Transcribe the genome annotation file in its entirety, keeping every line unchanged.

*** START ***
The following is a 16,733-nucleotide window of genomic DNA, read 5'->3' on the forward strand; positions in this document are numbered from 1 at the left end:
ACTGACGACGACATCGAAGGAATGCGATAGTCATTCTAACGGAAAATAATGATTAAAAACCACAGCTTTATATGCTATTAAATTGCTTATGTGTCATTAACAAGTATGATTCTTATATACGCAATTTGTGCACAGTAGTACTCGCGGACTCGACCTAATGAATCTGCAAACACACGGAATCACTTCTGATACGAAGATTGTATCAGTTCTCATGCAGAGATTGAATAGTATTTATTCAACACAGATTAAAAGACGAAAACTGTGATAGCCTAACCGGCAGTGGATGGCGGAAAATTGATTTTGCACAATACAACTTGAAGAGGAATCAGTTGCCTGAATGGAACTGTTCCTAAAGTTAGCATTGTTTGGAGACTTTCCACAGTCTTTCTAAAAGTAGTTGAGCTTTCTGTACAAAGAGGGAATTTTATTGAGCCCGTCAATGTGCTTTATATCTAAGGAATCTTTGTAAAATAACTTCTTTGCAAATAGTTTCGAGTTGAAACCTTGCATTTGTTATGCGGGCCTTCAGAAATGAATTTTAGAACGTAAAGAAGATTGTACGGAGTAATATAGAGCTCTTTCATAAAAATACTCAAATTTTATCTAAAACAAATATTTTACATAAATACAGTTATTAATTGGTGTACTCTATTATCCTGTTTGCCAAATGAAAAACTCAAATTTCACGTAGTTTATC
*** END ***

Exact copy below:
The following is a 16,733-nucleotide window of genomic DNA, read 5'->3' on the forward strand; positions in this document are numbered from 1 at the left end:
ACTGACGACGACATCGAAGGAATGCGATAGTCATTCTAACGGAAAATAATGATTAAAAACCACAGCTTTATATGCTATTAAATTGCTTATGTGTCATTAACAAGTATGATTCTTATATACGCAATTTGTGCACAGTAGTACTCGCGGACTCGACCTAATGAATCTGCAAACACACGGAATCACTTCTGATACGAAGATTGTATCAGTTCTCATGCAGAGATTGAATAGTATTTATTCAACACAGATTAAAAGACGAAAACTGTGATAGCCTAACCGGCAGTGGATGGCGGAAAATTGATTTTGCACAATACAACTTGAAGAGGAATCAGTTGCCTGAATGGAACTGTTCCTAAAGTTAGCATTGTTTGGAGACTTTCCACAGTCTTTCTAAAAGTAGTTGAGCTTTCTGTACAAAGAGGGAATTTTATTGAGCCCGTCAATGTGCTTTATATCTAAGGAATCTTTGTAAAATAACTTCTTTGCAAATAGTTTCGAGTTGAAACCTTGCATTTGTTATGCGGGCCTTCAGAAATGAATTTTAGAACGTAAAGAAGATTGTACGGAGTAATATAGAGCTCTTTCATAAAAATACTCAAATTTTATCTAAAACAAATATTTTACATAAATACAGTTATTAATTGGTGTACTCTATTATCCTGTTTGCCAAATGAAAAACTCAAATTTCACGTAGTTTATC